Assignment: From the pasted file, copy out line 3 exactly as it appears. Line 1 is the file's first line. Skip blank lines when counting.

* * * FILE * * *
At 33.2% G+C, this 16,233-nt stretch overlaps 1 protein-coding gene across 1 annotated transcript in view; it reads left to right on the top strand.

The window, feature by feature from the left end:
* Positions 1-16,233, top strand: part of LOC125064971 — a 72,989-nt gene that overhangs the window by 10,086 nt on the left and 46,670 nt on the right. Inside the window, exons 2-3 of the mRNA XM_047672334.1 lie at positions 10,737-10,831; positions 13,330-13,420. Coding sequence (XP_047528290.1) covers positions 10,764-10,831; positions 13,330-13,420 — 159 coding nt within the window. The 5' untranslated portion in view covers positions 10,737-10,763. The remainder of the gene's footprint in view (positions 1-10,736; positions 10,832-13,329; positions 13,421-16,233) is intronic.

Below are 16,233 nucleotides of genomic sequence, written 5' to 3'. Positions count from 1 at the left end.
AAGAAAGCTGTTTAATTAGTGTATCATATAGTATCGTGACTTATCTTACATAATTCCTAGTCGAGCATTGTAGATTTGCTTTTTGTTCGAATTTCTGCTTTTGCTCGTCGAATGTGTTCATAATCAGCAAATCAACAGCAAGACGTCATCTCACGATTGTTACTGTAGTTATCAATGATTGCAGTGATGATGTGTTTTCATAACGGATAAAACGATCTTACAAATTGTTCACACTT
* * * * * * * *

* Positions 1-16,233, top strand: part of LOC125064971 — a 72,989-nt gene that overhangs the window by 10,086 nt on the left and 46,670 nt on the right. Inside the window, exons 2-3 of the mRNA XM_047672334.1 lie at positions 10,737-10,831; positions 13,330-13,420. Coding sequence (XP_047528290.1) covers positions 10,764-10,831; positions 13,330-13,420 — 159 coding nt within the window. The 5' untranslated portion in view covers positions 10,737-10,763. The remainder of the gene's footprint in view (positions 1-10,736; positions 10,832-13,329; positions 13,421-16,233) is intronic.